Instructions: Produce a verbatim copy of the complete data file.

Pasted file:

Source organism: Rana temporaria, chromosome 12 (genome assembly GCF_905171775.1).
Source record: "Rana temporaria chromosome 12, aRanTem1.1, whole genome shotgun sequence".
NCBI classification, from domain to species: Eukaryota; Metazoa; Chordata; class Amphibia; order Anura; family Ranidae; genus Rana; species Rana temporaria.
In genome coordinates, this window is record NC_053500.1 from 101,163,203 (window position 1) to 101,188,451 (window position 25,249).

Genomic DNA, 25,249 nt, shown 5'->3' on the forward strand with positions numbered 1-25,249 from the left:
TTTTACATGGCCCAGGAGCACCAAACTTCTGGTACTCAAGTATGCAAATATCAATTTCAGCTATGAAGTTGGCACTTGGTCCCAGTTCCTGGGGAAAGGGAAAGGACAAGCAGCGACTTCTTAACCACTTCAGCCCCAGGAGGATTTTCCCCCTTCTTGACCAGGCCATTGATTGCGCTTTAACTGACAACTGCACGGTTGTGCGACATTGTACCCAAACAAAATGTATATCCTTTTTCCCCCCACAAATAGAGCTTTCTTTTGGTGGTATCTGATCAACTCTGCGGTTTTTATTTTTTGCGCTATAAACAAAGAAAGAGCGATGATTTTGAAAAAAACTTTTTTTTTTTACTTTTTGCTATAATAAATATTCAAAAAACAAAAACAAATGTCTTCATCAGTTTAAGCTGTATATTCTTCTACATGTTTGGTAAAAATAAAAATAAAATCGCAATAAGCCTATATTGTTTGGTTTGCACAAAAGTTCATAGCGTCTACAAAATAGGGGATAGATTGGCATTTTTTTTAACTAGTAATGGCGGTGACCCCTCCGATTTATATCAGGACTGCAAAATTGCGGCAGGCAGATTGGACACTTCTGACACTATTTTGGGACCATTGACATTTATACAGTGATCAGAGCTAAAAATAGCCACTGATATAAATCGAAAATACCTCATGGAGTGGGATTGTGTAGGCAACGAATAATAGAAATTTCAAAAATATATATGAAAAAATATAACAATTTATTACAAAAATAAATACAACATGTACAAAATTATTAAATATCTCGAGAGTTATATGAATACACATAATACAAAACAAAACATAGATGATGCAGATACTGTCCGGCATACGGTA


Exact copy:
Source organism: Rana temporaria, chromosome 12 (genome assembly GCF_905171775.1).
Source record: "Rana temporaria chromosome 12, aRanTem1.1, whole genome shotgun sequence".
NCBI classification, from domain to species: Eukaryota; Metazoa; Chordata; class Amphibia; order Anura; family Ranidae; genus Rana; species Rana temporaria.
In genome coordinates, this window is record NC_053500.1 from 101,163,203 (window position 1) to 101,188,451 (window position 25,249).

Genomic DNA, 25,249 nt, shown 5'->3' on the forward strand with positions numbered 1-25,249 from the left:
TTTTACATGGCCCAGGAGCACCAAACTTCTGGTACTCAAGTATGCAAATATCAATTTCAGCTATGAAGTTGGCACTTGGTCCCAGTTCCTGGGGAAAGGGAAAGGACAAGCAGCGACTTCTTAACCACTTCAGCCCCAGGAGGATTTTCCCCCTTCTTGACCAGGCCATTGATTGCGCTTTAACTGACAACTGCACGGTTGTGCGACATTGTACCCAAACAAAATGTATATCCTTTTTCCCCCCACAAATAGAGCTTTCTTTTGGTGGTATCTGATCAACTCTGCGGTTTTTATTTTTTGCGCTATAAACAAAGAAAGAGCGATGATTTTGAAAAAAACTTTTTTTTTTTACTTTTTGCTATAATAAATATTCAAAAAACAAAAACAAATGTCTTCATCAGTTTAAGCTGTATATTCTTCTACATGTTTGGTAAAAATAAAAATAAAATCGCAATAAGCCTATATTGTTTGGTTTGCACAAAAGTTCATAGCGTCTACAAAATAGGGGATAGATTGGCATTTTTTTTAACTAGTAATGGCGGTGACCCCTCCGATTTATATCAGGACTGCAAAATTGCGGCAGGCAGATTGGACACTTCTGACACTATTTTGGGACCATTGACATTTATACAGTGATCAGAGCTAAAAATAGCCACTGATATAAATCGAAAATACCTCATGGAGTGGGATTGTGTAGGCAACGAATAATAGAAATTTCAAAAATATATATGAAAAAATATAACAATTTATTACAAAAATAAATACAACATGTACAAAATTATTAAATATCTCGAGAGTTATATGAATACACATAATACAAAACAAAACATAGATGATGCAGATACTGTCCGGCATACGGTA